When Inclusion Goes Wrong!

Inclusion is when they “include” your special needs child into a regular classroom setting. Though there are some benefits to this, for us it’s not the right choice. While in Atlanta, one of MJ’s teachers recommended that MJ be included in a “regular” reading class. MJ was able to read but people, he was not able to comprehend what he read! Nevertheless, with the teacher’s suggestion we thought about it and decided to give it a try. Hated it! The teacher of the reading class CLEARLY had no clue what autism was. She would send home notes regarding the noises MJ would make and his inability to stay focused and stay seated. NEWS FLASH LADY, HE HAS AUTISM!  I stayed “saved” and remained a Christian until she sent home a paper with a grade of  “F” on it. At that point I turned into “Nicky from the 305” and had to go to the school and “regulate”…The teacher was not equipped to work with MJ. Even with an assistant in the room, MJ still made noises, and just could not stay on task and focus like the other kids. We have never done that again. The point is, INCLUSION INTO A “REGULAR” CLASSROOM WAS NOT THE RIGHT CHOICE FOR OUR SON! I DIDN’T CARE WHAT THEY TRIED TO TELL ME AT THE SCHOOL. We KNOW that MJ consistently needs a small classroom setting with more than one teacher in the room. He thrives in that type of environment. As of right now, MJ attends an autism classroom at our local elementary school. It has been amazing. Maybe things will change in the future and he will be able participate in a regular classroom, but right now I have to advocate for my child and do what is best for him.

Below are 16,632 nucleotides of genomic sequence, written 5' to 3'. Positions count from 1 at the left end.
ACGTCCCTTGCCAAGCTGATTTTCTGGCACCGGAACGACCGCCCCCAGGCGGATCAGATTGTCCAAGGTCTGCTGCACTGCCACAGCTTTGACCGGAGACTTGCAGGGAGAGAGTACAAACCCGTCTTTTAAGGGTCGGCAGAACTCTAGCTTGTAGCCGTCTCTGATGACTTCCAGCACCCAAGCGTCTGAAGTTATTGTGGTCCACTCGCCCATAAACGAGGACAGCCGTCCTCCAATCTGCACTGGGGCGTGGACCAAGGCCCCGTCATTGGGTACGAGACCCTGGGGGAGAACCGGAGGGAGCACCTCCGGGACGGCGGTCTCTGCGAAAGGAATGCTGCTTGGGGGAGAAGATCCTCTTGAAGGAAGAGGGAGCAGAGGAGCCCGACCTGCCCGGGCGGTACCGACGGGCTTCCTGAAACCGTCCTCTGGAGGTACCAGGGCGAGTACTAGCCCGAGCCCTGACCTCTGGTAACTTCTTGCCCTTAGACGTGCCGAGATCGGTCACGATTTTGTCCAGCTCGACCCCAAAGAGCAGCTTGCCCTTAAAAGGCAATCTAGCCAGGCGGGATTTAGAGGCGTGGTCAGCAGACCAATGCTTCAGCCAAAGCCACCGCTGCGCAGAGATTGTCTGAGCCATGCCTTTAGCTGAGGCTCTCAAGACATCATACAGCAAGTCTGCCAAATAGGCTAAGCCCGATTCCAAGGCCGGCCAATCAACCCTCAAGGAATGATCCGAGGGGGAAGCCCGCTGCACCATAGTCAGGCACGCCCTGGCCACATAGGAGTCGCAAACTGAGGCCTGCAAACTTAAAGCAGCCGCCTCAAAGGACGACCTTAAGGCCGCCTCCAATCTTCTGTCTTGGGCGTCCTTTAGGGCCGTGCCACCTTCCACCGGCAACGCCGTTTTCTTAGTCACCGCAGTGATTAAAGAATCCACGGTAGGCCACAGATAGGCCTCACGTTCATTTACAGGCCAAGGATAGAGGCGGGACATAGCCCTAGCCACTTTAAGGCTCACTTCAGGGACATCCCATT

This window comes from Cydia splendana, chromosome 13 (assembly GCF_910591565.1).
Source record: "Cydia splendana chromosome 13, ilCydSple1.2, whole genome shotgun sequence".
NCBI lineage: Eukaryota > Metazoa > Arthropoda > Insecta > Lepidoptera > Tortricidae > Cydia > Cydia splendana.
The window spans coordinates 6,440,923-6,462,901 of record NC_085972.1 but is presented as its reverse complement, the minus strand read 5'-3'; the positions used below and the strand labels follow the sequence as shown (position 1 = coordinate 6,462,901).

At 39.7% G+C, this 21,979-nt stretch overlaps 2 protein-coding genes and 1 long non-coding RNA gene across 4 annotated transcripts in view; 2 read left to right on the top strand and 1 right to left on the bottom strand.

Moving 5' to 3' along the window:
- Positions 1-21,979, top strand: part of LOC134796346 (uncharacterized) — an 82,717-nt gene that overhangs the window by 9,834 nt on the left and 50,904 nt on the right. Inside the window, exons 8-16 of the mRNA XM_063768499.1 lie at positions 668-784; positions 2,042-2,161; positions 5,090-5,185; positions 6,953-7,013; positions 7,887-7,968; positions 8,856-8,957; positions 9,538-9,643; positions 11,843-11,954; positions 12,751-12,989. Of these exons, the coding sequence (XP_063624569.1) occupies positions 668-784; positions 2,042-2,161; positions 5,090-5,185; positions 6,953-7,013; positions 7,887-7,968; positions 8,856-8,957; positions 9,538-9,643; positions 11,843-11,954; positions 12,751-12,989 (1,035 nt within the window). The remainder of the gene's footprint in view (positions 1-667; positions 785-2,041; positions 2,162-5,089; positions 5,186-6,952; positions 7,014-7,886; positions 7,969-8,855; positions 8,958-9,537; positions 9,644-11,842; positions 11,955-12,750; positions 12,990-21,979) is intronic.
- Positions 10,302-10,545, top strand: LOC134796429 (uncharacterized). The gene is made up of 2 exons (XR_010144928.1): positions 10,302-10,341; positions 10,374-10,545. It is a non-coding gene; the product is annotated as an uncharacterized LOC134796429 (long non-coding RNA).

Side note: MJ attends a “regular” art class and P.E. class with the rest of his peers. A teacher is with them at all times.


7 thoughts on “When Inclusion Goes Wrong!

  1. I’m with what’s best for the student. I have had the pleasure of working with two AU students. Both are such sweet people – just like their classmates. I just wish the world was more receptive to them – when they don’t look you in the eye or don’t respond when addressed isn’t personal but that’s how it is. That’s their normal.
    I wish the world was more understanding to them despite the fact that they may not or will not communicate the way the world wants them to.
    I don’t know if they’d be happier in an all AU class but they have their good days and not so great days – as all students do. I just know they’re in a safe place where they share bits of themselves when they’re ready to do so.


    1. Nice to hear that someone knows how we felt. I’m a teacher and they LOVE to push inclusion but the child has to be ready for it. My son is 10 years old and he is still not ready for inclusion. There is no way that he can learn in a classroom of 22 children.

      Liked by 1 person

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